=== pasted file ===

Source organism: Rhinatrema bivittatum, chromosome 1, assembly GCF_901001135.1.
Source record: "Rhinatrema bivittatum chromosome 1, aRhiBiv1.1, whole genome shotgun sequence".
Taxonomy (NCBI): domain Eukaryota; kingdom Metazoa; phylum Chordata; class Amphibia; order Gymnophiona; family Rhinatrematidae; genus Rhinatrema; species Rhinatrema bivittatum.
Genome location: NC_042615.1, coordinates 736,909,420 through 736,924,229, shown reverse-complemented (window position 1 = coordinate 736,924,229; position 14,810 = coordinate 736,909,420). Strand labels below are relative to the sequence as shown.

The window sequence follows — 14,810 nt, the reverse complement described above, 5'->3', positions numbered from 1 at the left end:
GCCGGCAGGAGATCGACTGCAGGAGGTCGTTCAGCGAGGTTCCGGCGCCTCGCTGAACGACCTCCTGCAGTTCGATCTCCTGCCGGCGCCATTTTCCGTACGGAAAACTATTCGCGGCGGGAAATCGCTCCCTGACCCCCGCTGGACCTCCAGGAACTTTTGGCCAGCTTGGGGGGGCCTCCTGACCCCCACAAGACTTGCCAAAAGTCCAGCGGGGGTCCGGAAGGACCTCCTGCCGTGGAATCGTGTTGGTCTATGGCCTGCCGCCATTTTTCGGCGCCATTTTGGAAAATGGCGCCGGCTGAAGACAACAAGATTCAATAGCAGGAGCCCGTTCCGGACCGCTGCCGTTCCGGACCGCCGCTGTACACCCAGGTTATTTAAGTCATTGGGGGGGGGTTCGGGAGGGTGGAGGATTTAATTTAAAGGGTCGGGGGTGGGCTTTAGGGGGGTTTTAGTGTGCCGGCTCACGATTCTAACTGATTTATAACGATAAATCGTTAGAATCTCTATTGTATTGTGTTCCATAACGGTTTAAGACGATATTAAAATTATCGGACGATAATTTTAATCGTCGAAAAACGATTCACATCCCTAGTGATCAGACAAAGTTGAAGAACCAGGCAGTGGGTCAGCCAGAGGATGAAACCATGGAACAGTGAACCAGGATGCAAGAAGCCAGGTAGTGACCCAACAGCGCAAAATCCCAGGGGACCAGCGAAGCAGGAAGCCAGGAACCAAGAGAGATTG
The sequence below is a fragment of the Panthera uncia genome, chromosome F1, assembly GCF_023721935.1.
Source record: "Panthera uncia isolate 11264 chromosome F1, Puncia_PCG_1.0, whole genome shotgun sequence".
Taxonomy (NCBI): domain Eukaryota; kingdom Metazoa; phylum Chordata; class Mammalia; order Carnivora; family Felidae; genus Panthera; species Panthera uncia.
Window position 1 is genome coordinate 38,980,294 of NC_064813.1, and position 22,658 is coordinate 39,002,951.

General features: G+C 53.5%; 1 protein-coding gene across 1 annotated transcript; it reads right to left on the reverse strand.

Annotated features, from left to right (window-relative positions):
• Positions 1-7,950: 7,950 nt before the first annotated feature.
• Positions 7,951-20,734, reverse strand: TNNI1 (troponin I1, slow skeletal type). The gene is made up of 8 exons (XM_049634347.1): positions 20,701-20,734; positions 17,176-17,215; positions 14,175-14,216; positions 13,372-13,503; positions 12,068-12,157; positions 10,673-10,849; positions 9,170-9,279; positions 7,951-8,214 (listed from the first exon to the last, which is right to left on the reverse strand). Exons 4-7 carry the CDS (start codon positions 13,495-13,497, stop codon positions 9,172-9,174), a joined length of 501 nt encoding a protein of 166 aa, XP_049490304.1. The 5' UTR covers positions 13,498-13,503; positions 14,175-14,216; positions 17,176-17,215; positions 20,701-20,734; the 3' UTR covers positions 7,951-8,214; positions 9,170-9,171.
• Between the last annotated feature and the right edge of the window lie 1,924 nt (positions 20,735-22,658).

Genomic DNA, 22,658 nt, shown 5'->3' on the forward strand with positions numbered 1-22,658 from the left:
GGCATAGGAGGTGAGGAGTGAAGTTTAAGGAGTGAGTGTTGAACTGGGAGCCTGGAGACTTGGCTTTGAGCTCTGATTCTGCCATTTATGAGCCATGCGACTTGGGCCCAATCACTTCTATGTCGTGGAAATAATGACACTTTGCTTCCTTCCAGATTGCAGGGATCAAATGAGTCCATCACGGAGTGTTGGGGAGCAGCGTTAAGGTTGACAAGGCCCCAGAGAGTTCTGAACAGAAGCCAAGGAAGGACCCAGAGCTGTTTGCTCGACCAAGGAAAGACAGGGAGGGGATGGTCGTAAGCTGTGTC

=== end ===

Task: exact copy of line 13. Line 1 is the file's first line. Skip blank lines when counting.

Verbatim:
• Positions 1-7,950: 7,950 nt before the first annotated feature.